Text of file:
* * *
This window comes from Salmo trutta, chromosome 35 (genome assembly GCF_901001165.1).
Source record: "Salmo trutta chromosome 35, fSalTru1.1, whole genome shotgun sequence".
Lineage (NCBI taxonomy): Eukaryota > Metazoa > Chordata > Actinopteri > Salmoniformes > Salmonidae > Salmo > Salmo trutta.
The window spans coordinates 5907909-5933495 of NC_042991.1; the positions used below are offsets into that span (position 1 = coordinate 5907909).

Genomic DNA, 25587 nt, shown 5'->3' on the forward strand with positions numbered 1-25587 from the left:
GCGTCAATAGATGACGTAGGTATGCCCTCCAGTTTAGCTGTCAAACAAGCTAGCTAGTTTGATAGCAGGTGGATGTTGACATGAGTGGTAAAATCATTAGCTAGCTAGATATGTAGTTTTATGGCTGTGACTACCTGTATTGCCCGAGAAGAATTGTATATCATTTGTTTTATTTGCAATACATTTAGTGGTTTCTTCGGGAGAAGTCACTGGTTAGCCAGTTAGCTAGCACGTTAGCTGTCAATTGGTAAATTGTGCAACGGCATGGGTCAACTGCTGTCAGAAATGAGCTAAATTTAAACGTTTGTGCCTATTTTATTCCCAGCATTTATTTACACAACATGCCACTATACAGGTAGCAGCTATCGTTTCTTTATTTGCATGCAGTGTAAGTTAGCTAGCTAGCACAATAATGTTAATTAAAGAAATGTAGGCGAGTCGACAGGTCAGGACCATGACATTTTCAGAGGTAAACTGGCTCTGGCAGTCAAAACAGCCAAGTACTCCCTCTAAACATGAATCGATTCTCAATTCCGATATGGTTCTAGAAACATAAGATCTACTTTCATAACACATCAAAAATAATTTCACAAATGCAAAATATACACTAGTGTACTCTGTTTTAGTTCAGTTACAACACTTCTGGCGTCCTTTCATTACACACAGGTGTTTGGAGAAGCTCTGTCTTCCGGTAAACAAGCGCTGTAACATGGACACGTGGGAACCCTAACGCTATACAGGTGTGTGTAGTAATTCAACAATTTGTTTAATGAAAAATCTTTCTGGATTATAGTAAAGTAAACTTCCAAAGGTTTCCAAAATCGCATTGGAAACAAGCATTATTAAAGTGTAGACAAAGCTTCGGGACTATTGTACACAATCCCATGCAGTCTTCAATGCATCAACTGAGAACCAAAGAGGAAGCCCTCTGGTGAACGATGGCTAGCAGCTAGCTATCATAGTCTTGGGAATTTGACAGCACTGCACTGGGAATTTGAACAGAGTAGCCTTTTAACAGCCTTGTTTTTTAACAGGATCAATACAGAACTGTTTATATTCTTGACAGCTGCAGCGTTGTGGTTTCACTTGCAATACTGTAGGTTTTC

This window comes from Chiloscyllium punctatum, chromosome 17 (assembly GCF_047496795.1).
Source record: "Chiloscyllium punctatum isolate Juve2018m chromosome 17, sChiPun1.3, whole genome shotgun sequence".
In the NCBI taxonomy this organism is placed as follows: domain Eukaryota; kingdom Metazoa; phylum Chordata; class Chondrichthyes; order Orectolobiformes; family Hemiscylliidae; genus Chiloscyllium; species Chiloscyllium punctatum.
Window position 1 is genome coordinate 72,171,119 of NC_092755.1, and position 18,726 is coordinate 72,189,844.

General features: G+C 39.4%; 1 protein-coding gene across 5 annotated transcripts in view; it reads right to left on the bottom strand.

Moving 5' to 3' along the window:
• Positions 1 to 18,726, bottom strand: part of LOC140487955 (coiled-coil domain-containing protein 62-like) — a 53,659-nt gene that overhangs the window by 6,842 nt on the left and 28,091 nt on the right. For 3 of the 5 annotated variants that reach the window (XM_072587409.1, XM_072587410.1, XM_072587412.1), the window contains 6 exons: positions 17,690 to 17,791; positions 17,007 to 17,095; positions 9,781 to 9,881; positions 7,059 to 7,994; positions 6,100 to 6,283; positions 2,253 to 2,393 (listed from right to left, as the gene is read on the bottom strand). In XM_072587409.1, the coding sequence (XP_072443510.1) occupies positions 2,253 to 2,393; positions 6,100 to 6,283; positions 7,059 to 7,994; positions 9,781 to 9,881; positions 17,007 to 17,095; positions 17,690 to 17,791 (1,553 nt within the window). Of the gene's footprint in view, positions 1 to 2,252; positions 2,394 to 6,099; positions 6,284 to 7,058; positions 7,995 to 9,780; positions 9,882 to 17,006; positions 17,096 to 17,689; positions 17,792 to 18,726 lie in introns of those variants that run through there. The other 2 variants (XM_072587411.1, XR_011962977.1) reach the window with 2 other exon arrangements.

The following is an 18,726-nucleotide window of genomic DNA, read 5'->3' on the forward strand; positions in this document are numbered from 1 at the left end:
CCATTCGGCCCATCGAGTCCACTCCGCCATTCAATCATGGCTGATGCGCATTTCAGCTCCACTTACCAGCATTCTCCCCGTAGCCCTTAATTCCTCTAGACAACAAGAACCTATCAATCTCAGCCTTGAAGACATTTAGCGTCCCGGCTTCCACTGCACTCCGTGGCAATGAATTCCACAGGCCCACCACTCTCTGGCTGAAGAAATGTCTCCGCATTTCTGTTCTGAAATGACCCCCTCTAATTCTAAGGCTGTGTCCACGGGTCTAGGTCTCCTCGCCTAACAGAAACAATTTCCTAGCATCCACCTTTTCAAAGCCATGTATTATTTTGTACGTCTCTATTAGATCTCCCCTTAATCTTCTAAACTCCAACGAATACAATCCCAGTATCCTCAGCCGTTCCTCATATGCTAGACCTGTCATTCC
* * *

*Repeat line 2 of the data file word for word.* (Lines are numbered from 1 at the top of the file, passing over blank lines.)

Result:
Source record: "Salmo trutta chromosome 35, fSalTru1.1, whole genome shotgun sequence".